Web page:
Former Navy SEAL sniper and author Chris Kyle has been shot and killed. Kyle was the deadliest sniper in U.S military history with 160 confirmed kills and 255 claimed kills serving four tours in Iraq. He died at the hands of an Iraq War veteran suffering from Post Traumatic Stress Disorder whom he was counseling.
From his perch in hide-outs above battle-scarred Iraq, Chris Kyle earned a reputation as one of America’s deadliest military snipers. The Pentagon said his skills with a rifle so terrorized Iraqi insurgents during his four tours of duty that they nicknamed him the “Devil of Ramadi” and put a bounty on his head.
The insurgents never collected, and he returned home to become a best-selling author and a mentor to other veterans, sometimes taking them shooting at a gun range near his Texas home as a kind of therapy to salve battlefield scars, friends said. One such veteran was Eddie Ray Routh, a 25-year-old Marine who had served tours in Iraq and Haiti.
But on Saturday, far from a war zone, Mr. Routh turned on Mr. Kyle, 38, and a second man, Chad Littlefield, 35, shortly after they arrived at an exclusive shooting range near Glen Rose, Tex., about 50 miles southwest of Fort Worth, law enforcement authorities said Sunday. The officials said that for reasons that were still unclear, Mr. Routh shot and killed both men with a semiautomatic handgun before fleeing in a pickup truck belonging to Mr. Kyle.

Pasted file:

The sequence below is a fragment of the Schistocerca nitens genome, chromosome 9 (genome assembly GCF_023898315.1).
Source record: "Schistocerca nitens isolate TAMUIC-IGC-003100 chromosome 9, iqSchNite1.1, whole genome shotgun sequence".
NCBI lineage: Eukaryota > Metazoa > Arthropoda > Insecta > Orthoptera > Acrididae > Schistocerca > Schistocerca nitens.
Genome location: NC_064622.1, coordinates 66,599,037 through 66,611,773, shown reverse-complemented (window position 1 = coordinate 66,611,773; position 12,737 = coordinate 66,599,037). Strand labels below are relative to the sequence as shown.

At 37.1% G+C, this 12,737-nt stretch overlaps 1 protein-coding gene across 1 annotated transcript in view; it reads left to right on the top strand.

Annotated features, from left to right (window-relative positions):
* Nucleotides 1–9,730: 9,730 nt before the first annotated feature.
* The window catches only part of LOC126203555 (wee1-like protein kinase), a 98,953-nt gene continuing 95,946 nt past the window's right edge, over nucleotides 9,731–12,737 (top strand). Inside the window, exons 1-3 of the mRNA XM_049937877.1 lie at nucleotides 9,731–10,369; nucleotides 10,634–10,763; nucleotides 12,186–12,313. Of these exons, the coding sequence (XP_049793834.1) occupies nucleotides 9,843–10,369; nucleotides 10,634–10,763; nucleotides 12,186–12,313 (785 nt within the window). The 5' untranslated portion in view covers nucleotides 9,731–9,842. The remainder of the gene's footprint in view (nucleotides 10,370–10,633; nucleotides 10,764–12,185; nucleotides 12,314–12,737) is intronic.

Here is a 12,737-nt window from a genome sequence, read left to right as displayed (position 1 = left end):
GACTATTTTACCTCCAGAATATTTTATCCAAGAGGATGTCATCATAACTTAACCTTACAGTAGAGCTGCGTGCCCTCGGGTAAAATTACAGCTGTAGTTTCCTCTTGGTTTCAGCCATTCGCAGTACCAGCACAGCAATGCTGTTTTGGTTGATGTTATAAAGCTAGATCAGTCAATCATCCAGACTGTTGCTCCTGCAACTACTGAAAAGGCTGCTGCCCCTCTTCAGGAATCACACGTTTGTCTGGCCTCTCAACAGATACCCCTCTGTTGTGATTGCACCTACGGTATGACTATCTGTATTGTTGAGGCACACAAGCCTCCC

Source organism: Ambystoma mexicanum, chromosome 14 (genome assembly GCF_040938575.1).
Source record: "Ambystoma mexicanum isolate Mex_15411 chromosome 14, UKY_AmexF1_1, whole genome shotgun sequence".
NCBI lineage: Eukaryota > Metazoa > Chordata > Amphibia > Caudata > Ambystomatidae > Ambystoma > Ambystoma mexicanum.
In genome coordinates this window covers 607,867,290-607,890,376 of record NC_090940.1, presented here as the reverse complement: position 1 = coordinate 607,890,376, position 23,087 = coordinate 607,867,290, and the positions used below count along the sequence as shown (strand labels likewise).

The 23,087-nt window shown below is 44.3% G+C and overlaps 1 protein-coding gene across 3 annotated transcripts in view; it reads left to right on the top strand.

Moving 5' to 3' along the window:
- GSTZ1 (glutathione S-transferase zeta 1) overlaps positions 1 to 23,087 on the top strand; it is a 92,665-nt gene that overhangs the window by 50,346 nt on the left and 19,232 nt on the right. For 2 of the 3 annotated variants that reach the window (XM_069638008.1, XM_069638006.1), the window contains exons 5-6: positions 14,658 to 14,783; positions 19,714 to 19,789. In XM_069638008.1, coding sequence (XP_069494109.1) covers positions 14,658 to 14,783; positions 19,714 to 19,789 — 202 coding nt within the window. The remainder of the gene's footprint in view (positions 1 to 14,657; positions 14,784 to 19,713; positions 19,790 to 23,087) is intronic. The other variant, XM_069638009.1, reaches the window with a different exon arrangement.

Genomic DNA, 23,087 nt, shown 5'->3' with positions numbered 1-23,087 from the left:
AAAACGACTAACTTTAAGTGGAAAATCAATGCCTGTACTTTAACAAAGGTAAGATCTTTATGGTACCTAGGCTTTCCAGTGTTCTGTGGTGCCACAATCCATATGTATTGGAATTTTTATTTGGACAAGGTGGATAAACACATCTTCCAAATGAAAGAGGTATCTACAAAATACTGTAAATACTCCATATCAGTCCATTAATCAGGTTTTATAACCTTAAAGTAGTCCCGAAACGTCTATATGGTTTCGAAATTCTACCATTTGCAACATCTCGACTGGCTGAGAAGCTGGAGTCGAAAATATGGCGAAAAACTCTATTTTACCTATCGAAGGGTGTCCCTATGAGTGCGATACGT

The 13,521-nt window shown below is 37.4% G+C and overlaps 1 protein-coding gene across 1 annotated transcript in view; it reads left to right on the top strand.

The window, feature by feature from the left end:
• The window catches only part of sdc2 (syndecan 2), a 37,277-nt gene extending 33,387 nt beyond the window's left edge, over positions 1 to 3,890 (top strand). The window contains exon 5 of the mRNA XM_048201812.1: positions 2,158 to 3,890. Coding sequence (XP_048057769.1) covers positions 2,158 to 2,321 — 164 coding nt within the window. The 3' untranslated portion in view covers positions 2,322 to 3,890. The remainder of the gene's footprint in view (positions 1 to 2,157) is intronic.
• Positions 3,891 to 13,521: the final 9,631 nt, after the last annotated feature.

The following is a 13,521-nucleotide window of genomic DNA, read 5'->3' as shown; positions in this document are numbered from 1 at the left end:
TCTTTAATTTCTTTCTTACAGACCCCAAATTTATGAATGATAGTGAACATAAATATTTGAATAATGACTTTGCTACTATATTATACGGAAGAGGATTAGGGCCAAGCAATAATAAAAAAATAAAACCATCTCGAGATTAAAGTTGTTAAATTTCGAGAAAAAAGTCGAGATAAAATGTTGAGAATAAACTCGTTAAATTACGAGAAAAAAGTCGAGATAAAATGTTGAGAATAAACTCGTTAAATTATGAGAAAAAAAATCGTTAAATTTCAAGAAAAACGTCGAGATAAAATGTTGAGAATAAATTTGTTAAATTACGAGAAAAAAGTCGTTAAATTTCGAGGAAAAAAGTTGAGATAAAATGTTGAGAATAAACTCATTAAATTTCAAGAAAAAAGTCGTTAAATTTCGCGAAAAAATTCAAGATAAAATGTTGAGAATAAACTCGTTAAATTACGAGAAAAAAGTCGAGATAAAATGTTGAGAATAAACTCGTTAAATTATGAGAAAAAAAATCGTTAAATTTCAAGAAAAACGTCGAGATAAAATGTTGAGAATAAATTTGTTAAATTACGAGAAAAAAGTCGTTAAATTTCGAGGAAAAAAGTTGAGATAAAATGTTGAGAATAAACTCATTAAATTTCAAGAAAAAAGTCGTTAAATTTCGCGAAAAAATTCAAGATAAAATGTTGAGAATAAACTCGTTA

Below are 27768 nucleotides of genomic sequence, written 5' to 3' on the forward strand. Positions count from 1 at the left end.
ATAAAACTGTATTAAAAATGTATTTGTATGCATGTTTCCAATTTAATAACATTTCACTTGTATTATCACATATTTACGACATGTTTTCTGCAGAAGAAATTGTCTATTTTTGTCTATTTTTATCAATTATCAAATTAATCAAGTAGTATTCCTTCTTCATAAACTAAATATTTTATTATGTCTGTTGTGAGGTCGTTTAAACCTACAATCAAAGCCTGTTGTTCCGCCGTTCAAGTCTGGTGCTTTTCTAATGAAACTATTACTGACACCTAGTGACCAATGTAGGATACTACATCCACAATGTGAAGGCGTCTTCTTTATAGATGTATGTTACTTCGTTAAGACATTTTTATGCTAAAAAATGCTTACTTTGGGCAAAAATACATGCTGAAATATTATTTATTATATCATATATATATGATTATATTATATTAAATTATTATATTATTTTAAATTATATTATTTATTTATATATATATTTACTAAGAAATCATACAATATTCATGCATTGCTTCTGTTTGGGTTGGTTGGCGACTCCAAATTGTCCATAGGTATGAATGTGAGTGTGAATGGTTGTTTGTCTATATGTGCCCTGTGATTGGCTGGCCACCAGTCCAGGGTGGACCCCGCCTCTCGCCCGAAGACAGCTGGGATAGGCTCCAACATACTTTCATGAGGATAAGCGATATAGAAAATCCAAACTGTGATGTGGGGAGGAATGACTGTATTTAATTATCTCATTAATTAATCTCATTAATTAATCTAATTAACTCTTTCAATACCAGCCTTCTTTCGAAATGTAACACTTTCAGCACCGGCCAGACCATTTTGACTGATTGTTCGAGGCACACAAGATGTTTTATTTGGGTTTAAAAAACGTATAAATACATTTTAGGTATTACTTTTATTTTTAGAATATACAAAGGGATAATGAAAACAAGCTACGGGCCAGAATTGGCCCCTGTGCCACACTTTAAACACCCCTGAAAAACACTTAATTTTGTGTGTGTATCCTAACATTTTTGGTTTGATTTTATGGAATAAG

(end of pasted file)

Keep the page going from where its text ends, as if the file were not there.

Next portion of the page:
While Kyle’s death may be grabbing headlines today it is just the latest tragedy in the US military’s ongoing mental health crisis. A decade of war has taken a staggering toll as a new study reveals 22 military veterans commit suicide every day.
The results of a new study indicate that suicide rates among veterans in the United States are increasing.
An estimated 22 military veterans take their lives every day in America, according to the study helmed by Robert Bossarte, an epidemiologist and researcher who works with the Department of Veterans Affairs…the Washington Post is reporting that the rate of veteran suicides discovered by Bossarte is approximately 20 percent higher than 2007 figures offered by the VA.
While some of this problem could be attributed to failures in the veterans healthcare system, the larger issue is clear. The wars in Iraq and Afghanistan have more casualties than those listed from the battles and the long term consequences of war will remain.
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